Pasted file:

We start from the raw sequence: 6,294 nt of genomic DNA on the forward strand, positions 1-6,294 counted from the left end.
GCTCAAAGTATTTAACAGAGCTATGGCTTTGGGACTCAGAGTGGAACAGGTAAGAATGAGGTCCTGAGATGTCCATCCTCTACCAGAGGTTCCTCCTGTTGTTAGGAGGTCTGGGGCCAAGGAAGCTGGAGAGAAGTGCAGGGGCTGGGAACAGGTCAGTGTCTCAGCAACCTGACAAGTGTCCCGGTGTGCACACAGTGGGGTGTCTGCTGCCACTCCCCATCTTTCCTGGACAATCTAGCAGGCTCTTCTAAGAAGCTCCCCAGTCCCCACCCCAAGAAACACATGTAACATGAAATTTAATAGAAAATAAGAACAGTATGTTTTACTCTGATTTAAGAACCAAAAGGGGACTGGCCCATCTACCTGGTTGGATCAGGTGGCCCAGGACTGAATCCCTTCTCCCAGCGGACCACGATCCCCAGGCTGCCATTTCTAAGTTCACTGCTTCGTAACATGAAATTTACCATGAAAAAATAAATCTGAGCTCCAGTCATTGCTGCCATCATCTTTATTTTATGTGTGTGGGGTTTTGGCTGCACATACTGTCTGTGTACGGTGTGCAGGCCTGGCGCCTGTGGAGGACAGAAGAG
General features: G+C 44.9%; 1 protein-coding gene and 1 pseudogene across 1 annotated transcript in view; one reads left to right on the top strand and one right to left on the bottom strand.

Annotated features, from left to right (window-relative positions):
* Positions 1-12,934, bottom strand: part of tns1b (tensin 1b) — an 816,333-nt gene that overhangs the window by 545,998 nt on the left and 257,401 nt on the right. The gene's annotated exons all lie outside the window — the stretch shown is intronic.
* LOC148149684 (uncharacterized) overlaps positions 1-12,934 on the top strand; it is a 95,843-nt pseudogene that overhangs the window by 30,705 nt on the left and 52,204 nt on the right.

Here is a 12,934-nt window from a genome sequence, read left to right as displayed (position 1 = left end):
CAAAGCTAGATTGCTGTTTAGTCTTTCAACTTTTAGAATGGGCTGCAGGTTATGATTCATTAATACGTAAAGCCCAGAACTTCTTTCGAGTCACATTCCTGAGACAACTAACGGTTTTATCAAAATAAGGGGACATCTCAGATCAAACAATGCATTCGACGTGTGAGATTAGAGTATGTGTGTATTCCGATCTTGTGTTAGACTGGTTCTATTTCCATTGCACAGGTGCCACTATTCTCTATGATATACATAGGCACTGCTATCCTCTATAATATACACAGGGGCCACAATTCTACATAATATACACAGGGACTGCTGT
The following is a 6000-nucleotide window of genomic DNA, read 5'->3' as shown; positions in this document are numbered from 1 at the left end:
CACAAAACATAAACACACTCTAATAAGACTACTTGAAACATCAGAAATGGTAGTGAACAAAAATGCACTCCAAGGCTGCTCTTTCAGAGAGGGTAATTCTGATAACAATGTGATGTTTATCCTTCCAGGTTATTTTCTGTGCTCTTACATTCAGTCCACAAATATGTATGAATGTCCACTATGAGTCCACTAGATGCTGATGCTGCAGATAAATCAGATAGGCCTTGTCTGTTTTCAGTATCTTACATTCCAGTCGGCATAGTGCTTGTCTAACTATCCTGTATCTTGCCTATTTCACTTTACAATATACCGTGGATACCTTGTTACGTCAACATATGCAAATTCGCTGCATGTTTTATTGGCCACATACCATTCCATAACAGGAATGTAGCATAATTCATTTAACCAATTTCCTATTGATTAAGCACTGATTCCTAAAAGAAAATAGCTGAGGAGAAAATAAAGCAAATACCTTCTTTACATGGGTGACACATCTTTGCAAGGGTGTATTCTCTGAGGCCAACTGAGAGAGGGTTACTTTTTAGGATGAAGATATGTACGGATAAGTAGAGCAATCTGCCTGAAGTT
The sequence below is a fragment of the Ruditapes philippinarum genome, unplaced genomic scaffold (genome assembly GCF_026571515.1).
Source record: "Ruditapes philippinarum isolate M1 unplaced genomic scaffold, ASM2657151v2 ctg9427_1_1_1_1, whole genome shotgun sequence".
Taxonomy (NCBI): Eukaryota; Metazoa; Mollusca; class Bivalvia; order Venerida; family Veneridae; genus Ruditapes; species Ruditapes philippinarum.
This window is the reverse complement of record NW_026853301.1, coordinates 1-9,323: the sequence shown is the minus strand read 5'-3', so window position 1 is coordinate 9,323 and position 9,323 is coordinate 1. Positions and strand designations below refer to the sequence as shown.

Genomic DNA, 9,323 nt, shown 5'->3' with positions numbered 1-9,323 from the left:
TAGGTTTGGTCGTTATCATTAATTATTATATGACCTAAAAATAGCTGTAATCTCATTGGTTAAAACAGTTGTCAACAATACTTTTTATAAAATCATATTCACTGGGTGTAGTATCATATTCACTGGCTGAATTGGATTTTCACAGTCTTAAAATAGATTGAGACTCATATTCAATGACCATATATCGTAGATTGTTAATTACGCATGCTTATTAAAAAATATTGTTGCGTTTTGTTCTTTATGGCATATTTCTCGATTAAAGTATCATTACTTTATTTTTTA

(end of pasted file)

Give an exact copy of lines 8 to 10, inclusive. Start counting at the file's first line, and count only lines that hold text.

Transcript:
CAAAGCTAGATTGCTGTTTAGTCTTTCAACTTTTAGAATGGGCTGCAGGTTATGATTCATTAATACGTAAAGCCCAGAACTTCTTTCGAGTCACATTCCTGAGACAACTAACGGTTTTATCAAAATAAGGGGACATCTCAGATCAAACAATGCATTCGACGTGTGAGATTAGAGTATGTGTGTATTCCGATCTTGTGTTAGACTGGTTCTATTTCCATTGCACAGGTGCCACTATTCTCTATGATATACATAGGCACTGCTATCCTCTATAATATACACAGGGGCCACAATTCTACATAATATACACAGGGACTGCTGT
The following is a 6000-nucleotide window of genomic DNA, read 5'->3' as shown; positions in this document are numbered from 1 at the left end:
CACAAAACATAAACACACTCTAATAAGACTACTTGAAACATCAGAAATGGTAGTGAACAAAAATGCACTCCAAGGCTGCTCTTTCAGAGAGGGTAATTCTGATAACAATGTGATGTTTATCCTTCCAGGTTATTTTCTGTGCTCTTACATTCAGTCCACAAATATGTATGAATGTCCACTATGAGTCCACTAGATGCTGATGCTGCAGATAAATCAGATAGGCCTTGTCTGTTTTCAGTATCTTACATTCCAGTCGGCATAGTGCTTGTCTAACTATCCTGTATCTTGCCTATTTCACTTTACAATATACCGTGGATACCTTGTTACGTCAACATATGCAAATTCGCTGCATGTTTTATTGGCCACATACCATTCCATAACAGGAATGTAGCATAATTCATTTAACCAATTTCCTATTGATTAAGCACTGATTCCTAAAAGAAAATAGCTGAGGAGAAAATAAAGCAAATACCTTCTTTACATGGGTGACACATCTTTGCAAGGGTGTATTCTCTGAGGCCAACTGAGAGAGGGTTACTTTTTAGGATGAAGATATGTACGGATAAGTAGAGCAATCTGCCTGAAGTT